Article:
While Claire de Lune exposed Jacoby’s tendency to overstatement, distorting Debussy’s delicate melody with undue emphasis, the pianist soon relaxed his grip. A rendition of Ravel’s playful Jeau d’eau was all metallic sheen, brilliant in colour and appropriately throwaway in its wit, while the inscrutable melancholy of the composer’s Oiseaux tristes introduced softer shades and some nicely-balanced doubt to proceedings.

Discussing rivalries, ambitions, and working practices (Debussy’s easy facility contrasting with Ravel, ever the grafter) we made our way to a finale in Ravel’s Gaspard de la Nuit. A challenge for even the most experienced concert pianists, it was a bold finish from the young Jacoby, who pulled off its three distinct moods with assurance, his passion for the music showing particularly in the Gothic chills of Le gibet.

We may not be in Proms season yet, but with such contrasting classical performances on offer, London audiences have no excuse not to escape the Olympic-crush of the centre this summer and explore their options, both to west and east. Patrician charm or indie musical chic – it’s your choice. 

Debussy and Ravel: Earth and Water, with Petersham Playhouse/Choir of Royal Holloway & Britten Sinfonia, ran at Shoreditch Church until 23rd June.

Debussy & Ravel: Earth and Water. Image: Petersham Playhouse
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Why a Keeping Up with the Kardashians cartoon would make genuinely brilliant TV

The Kardashians are their own greatest satirists.

You’ve seen Keeping Up with the Kardashians, Kourtney and Kim Take Kyoto, and Kylie and Kendall Klarify Kommunications Kontracts, but the latest Kardashian show might take a step away from reality. Yes, Kartoon Kardashians could be on the way. According to TMZ, an animated cartoon is the next Kardashian television property we can expect: the gossip website reports that Kris Jenner saw Harvey Weinstein’s L.A. production company earlier this month for a pitch meeting.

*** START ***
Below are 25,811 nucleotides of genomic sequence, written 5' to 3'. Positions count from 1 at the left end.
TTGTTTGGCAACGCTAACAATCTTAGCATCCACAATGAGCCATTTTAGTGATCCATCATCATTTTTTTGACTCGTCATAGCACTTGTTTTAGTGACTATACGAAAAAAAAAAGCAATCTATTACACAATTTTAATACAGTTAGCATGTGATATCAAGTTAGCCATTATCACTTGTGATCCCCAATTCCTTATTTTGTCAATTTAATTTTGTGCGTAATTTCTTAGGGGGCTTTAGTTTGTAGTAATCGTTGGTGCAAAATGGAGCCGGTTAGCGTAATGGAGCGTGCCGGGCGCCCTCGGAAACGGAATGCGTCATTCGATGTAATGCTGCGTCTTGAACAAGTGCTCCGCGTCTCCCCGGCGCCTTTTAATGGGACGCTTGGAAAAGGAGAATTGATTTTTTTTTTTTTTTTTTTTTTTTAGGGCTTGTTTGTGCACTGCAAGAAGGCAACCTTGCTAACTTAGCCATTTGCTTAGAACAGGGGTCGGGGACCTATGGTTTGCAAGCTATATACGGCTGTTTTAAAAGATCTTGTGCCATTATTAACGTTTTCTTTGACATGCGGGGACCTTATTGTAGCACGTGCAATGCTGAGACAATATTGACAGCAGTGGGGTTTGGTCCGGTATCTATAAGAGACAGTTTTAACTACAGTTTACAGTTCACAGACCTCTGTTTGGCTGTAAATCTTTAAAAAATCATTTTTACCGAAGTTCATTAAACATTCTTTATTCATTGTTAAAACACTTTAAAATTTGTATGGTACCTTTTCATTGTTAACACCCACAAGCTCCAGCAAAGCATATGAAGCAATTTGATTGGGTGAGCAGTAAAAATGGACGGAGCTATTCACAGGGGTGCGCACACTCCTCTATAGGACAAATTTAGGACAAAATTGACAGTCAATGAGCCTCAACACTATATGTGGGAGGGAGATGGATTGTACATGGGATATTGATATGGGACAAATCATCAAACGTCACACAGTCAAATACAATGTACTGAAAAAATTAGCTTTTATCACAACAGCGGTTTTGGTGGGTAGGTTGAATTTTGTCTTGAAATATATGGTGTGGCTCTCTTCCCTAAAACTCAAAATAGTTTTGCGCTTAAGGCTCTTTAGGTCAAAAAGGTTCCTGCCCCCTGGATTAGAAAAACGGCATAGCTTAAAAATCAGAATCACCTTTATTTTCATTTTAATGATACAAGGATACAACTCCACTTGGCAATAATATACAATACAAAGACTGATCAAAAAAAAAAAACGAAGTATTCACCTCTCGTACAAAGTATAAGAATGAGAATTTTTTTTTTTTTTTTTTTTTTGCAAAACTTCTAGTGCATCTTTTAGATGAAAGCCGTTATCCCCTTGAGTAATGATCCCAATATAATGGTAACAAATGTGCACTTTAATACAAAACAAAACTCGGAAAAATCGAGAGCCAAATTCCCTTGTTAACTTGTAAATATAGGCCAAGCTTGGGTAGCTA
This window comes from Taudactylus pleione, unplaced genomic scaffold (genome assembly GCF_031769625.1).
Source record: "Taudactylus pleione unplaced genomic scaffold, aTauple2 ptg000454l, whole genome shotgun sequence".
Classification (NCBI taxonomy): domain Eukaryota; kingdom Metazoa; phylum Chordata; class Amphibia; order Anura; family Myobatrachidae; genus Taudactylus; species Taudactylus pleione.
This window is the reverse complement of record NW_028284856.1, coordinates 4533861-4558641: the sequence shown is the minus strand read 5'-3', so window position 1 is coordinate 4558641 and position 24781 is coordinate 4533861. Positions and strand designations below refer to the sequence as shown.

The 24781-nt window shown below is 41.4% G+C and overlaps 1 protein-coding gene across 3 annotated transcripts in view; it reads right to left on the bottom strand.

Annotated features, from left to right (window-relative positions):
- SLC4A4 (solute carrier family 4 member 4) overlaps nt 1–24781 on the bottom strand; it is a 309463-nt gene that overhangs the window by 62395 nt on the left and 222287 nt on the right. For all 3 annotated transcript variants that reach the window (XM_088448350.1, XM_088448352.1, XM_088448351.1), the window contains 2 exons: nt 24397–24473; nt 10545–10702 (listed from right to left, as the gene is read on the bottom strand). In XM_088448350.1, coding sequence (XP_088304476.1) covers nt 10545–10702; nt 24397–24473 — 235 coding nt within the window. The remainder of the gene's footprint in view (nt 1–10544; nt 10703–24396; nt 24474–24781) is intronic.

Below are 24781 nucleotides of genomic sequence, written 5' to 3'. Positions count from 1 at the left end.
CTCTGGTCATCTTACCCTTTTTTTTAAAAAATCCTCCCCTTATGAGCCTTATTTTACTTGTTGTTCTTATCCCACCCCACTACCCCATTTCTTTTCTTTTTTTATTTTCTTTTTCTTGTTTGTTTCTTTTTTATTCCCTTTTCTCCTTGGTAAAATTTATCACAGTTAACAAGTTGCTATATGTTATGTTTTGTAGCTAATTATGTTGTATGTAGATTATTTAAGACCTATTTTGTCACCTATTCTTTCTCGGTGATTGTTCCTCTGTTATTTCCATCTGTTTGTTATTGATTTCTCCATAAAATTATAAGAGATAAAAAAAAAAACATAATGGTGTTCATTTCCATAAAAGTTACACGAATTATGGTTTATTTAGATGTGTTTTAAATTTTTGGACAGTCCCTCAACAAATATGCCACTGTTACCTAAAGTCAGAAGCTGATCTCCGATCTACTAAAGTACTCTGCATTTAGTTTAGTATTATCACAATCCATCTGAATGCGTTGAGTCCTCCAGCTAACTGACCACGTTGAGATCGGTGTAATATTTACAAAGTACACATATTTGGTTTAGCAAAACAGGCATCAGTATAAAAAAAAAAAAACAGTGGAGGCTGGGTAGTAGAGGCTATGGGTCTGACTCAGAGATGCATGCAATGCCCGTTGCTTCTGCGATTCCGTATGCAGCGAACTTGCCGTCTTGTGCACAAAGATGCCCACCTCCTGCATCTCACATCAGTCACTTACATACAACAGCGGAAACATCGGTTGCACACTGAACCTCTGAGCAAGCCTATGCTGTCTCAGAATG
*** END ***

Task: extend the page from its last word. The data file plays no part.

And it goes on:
It’s easy to imagine the dramas the animated counterparts of the Kardashians might have: arguments over who gets the last clear plastic salad bowl? Moral dilemmas over whether or not to wear something other than Balenciaga to a high profile fashion event? Outrage over the perceived betrayals committed by their artisanal baker?

If this gives you déjà vu, it might be because of a video that went viral over a year ago made using The Sims: a blisteringly accurate parody of Keeping Up with the Kardashians that sees the three sisters have a melodramatic argument about soda.

It’s hysterical because it clings onto the characteristics of the show: scenes opening with utter banalities, sudden dramatic music coinciding with close-ups of each family member’s expressions, a bizarre number of shots of people who aren’t speaking, present tense confessionals, Kim’s ability to do an emotional 0-60, and Kourtney’s monotonous delivery.

But if the Kardashians, both as a reality TV show and celebrity figures, are ripe for ridicule, no one is more aware of it than the family themselves. They’ve shared teasing memes and posted their own self-referential jokes on their social channels, while Kim’s Kimoji app turned mocking viral pictures into self-depreciating in-jokes for her fans. And the show itself has a level of self-awareness often misinterpreted as earnestness - how else could this moment of pure cinema have made it to screen?

The Kardashians are their own greatest satirists, and they’ve perfected the art of making fun of themselves before anyone else can. So there’s a good chance that this new cartoon won’t be a million miles away from “Soda Drama”. It might even be brilliant.

Anna Leszkiewicz is a pop culture writer at the New Statesman.